Bureau Local organised a hack day on local government budgets last weekend. There were five hack gatherings across the country. I attended the one in London, along with fellow Oxford branch member Gill Oliver.
Was it worth the sacrifice of a Saturday? Yes, I think it was. These guys are onto something important.
As they say in their blurb about this project, “Councils across the country are planning cuts to vital local services in next year’s budgets ‒ including adult and children’s social care, sexual health support, alcohol and substance rehabilitation and youth groups. With an estimated funding shortfall of £5.8 billion over the next two years, and having already cut back many services they don’t legally have to provide, local authorities in England face an unprecedented challenge. Not just to maintain ‘frontline’ services, but, in some extreme cases, to avoid bankruptcy.”
Bureau Local isn’t offering solutions. It’s doing something better. It is helping promote informed debate about the problems and possible solutions at a local level, by skilling up its growing network of collaborators to research their local data and publish stories based on what they find.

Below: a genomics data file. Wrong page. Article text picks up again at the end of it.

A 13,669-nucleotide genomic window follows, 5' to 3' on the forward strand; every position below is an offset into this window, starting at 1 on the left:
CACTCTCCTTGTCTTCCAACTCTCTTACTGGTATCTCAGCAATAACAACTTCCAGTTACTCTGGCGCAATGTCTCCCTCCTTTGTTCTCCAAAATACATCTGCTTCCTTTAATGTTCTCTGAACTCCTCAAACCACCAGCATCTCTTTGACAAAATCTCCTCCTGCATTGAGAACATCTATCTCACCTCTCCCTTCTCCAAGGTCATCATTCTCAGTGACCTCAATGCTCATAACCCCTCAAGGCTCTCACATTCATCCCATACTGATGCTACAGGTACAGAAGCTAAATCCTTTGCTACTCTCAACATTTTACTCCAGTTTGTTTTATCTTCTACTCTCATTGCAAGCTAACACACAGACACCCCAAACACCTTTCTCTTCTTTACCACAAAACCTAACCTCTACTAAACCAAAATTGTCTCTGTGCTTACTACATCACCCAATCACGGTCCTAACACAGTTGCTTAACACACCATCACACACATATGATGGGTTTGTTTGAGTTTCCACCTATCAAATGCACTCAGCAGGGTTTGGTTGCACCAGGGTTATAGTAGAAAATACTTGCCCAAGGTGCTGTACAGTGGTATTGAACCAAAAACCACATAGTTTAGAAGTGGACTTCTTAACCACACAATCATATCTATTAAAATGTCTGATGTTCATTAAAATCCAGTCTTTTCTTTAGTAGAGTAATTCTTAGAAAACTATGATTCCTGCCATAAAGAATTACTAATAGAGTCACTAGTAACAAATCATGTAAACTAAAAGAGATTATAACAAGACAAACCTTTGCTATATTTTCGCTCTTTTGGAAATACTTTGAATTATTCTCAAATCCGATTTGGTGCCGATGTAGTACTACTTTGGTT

In the run up to the Hack Day, Bureau Local had brought together an impressive “local government roundtable” to get ideas about some of the key issues to look for. Included on the 15-strong panel were:
- leader of Peterborough Council
- director of corporate resources at Leicestershire County Council
- public affairs officer, County Councils Network
- research and policy officer, Women’s Budget Group
- director of the Local Governance Research Unit at De Montfort
- director of the Business and Local Government Data Research Unit
- committee member, Disabled People Against Cuts.
The message coming out of councils themselves is that there is an urgent need for discussions on the state of local government finances, and the implications for the services people rely on, to extend beyond local government circles.
The reasons why that isn’t happening much at present became clear to us when we saw that data. Even leaving aside the fraught heading of housing, local authority spending covers a huge swathe of vital areas. Making sense of it requires factoring in inflation and demographic changes, and remembering that “savings” may mean doing less of something or doing it cheaper, but could also mean charging people more for the service, or securing a grant or ‘viring’ funds that had been allocated to another part of the budget.
This is a job for an army of local government reporters, and where they exist they do a great job. But they don’t exist in large parts of the country, and where they do, their numbers have been slashed – local authority press offices are replete with journalists who used to work holding those same authorities to account.